Last week Northern, West Midlands Railway and Arriva Trains Wales blamed cancellations on a shortage of drivers. All allow drivers to work a four-day week with voluntary overtime.

Drivers and other rail workers have been striking repeatedly since 2016, when Southern first introduced driver-only operation and effectively abolished the role of the train guard in operating passenger doors.

The RMT union led the first wave of action before being joined by Aslef, which represents the vast majority of the country’s 22,000 train drivers.

It was estimated that 300,000 passengers were affected by Southern strikes over 15 months. 

Passengers travelling on Greater Anglia, CrossCountry and Merseyrail services were also hit by industrial action.

Drivers with Southern Rail (trains pictured) can earn up to £70,000 a year with overtime pay

Drivers with Southern Rail (trains pictured) can earn up to £70,000 a year with overtime pay

Drivers with Southern Rail (trains pictured) can earn up to £70,000 a year with overtime pay

On Saturday, South Western Railway was forced to cancel half of its services in south-west London and the home counties because of the continuing strike action. Another day of disruption is planned for tomorrow. 

Last night a senior Tory source said: ‘Things like refusing to work Sundays or overtime at the last minute show that unions only have their own self-interest at heart – they don’t care about providing a good service or what’s best for passengers.’

Unions however blame the issues on a shortage of drivers and accuse operators of penny pinching when they should be recruiting. It costs £60,000 to train a new train driver.

Mick Cash, RMT general secretary, said: ‘It suits the operators to run on a knife edge and be reliant on people working on their rest days. It is fraught with difficulty because it is not compulsory to work on your day off.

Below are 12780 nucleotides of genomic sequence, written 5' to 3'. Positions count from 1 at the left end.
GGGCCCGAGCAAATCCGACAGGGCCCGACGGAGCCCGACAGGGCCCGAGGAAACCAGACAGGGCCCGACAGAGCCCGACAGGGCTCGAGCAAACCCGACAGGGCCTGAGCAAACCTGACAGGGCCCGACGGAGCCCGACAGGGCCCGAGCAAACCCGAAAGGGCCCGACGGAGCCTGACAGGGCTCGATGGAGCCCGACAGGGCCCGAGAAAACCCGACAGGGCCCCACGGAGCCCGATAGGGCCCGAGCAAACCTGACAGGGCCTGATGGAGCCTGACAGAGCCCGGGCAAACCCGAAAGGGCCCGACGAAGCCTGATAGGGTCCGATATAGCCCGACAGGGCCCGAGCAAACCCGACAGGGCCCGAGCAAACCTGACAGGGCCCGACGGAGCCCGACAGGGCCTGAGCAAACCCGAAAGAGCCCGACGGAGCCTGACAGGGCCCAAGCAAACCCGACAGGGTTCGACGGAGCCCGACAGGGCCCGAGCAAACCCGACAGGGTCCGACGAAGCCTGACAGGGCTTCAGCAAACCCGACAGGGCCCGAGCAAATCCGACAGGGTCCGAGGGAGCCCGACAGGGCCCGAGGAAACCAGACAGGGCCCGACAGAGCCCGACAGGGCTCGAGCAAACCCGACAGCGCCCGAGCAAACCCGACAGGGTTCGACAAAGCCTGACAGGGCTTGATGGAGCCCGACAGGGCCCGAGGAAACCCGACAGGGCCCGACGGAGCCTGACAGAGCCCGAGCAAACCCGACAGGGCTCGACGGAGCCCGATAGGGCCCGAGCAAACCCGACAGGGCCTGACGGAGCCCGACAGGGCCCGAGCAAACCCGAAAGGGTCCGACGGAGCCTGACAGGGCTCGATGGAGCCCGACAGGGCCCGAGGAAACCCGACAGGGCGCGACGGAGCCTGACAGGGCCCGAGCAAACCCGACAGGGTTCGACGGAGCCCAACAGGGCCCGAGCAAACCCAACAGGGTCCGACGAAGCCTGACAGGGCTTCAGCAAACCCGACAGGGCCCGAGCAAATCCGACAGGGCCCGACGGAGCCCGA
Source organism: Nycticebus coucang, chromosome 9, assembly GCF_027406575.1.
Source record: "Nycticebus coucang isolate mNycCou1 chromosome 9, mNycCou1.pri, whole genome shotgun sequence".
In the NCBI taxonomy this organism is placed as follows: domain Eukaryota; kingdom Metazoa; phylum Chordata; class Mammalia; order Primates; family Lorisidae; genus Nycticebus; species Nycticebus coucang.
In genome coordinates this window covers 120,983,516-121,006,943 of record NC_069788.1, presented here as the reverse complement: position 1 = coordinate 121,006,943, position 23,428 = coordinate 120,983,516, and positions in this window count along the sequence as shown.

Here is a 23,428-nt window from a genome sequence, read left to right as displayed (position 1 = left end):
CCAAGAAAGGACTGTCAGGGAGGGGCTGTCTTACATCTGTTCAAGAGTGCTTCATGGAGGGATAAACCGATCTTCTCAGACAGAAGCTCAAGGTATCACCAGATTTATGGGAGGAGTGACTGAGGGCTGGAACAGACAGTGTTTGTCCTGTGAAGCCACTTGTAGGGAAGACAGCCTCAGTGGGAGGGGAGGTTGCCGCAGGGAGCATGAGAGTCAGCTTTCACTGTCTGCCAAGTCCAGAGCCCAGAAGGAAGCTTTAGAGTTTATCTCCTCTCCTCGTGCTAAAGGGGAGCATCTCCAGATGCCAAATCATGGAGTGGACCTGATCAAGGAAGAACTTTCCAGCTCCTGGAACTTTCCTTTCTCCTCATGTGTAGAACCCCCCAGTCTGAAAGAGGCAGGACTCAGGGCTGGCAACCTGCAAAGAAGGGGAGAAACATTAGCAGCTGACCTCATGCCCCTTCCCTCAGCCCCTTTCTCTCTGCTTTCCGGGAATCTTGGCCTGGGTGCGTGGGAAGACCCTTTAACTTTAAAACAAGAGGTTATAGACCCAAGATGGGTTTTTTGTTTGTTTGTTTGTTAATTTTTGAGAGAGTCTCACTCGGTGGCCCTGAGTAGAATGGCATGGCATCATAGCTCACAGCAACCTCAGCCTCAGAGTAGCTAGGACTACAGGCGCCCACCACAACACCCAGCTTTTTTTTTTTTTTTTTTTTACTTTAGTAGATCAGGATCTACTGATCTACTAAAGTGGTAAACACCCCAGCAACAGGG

‘The rail industry is run on a wing and a prayer with an expectation that people will work overtime on their days off. The solution is very simple. We need more drivers.’

An Aslef spokesman added: ‘On any given day train services are being run voluntarily.’

Train driver strikes have resulted in Southern, Greater Anglia (pictured), CrossCountry and Merseyrail passengers having their journeys delayed or cancelled

Train driver strikes have resulted in Southern, Greater Anglia (pictured), CrossCountry and Merseyrail passengers having their journeys delayed or cancelled

Train driver strikes have resulted in Southern, Greater Anglia (pictured), CrossCountry and Merseyrail passengers having their journeys delayed or cancelled

Bruce Williamson, of the campaign group RailFuture, said: ‘There is a shortage of drivers. Whatever the networks say, we know this is the case.

‘We pay the highest rail fares in Europe and we certainly don’t get the best service for that.

‘If you are cutting human resources to the bone then that will have an impact.’

A spokesman for the Rail Delivery Group, which speaks for rail operators, denied there was a driver shortage, adding: ‘Operators continually recruit for drivers and work with trade unions to discuss employment terms so that they can meet the demands of the timetable.’

A spokesman for Northern said: ‘We have more drivers than we need to run a full timetable in normal circumstances.’

A spokesman for Govia Thameslink Railway, which runs Southern, Thameslink and Great Northern, said it was looking at bringing Sundays into the working week.

He added: ‘Drivers working rest days and overtime is standard practice in the industry and is used to cover training requirements, sickness and other, day-to-day issues.’